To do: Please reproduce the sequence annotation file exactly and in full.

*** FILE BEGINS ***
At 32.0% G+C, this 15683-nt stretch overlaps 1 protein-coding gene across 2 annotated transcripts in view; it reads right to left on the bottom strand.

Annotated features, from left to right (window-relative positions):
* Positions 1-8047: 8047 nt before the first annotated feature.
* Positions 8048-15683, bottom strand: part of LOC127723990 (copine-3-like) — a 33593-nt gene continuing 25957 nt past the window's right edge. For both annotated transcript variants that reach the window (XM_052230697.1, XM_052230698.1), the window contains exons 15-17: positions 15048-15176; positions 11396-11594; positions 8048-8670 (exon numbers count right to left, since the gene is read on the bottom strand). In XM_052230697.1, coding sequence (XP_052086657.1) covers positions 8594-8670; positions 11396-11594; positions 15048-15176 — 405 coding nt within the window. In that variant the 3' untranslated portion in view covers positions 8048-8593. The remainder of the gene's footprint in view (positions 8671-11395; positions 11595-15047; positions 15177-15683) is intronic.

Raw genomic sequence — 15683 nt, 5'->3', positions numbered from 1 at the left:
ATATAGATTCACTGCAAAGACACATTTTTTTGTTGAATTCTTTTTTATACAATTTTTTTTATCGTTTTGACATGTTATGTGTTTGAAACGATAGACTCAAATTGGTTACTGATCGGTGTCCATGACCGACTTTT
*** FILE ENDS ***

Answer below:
At 32.0% G+C, this 15683-nt stretch overlaps 1 protein-coding gene across 2 annotated transcripts in view; it reads right to left on the bottom strand.

Annotated features, from left to right (window-relative positions):
* Positions 1-8047: 8047 nt before the first annotated feature.
* Positions 8048-15683, bottom strand: part of LOC127723990 (copine-3-like) — a 33593-nt gene continuing 25957 nt past the window's right edge. For both annotated transcript variants that reach the window (XM_052230697.1, XM_052230698.1), the window contains exons 15-17: positions 15048-15176; positions 11396-11594; positions 8048-8670 (exon numbers count right to left, since the gene is read on the bottom strand). In XM_052230697.1, coding sequence (XP_052086657.1) covers positions 8594-8670; positions 11396-11594; positions 15048-15176 — 405 coding nt within the window. In that variant the 3' untranslated portion in view covers positions 8048-8593. The remainder of the gene's footprint in view (positions 8671-11395; positions 11595-15047; positions 15177-15683) is intronic.

Raw genomic sequence — 15683 nt, 5'->3', positions numbered from 1 at the left:
ATATAGATTCACTGCAAAGACACATTTTTTTGTTGAATTCTTTTTTATACAATTTTTTTTATCGTTTTGACATGTTATGTGTTTGAAACGATAGACTCAAATTGGTTACTGATCGGTGTCCATGACCGACTTTT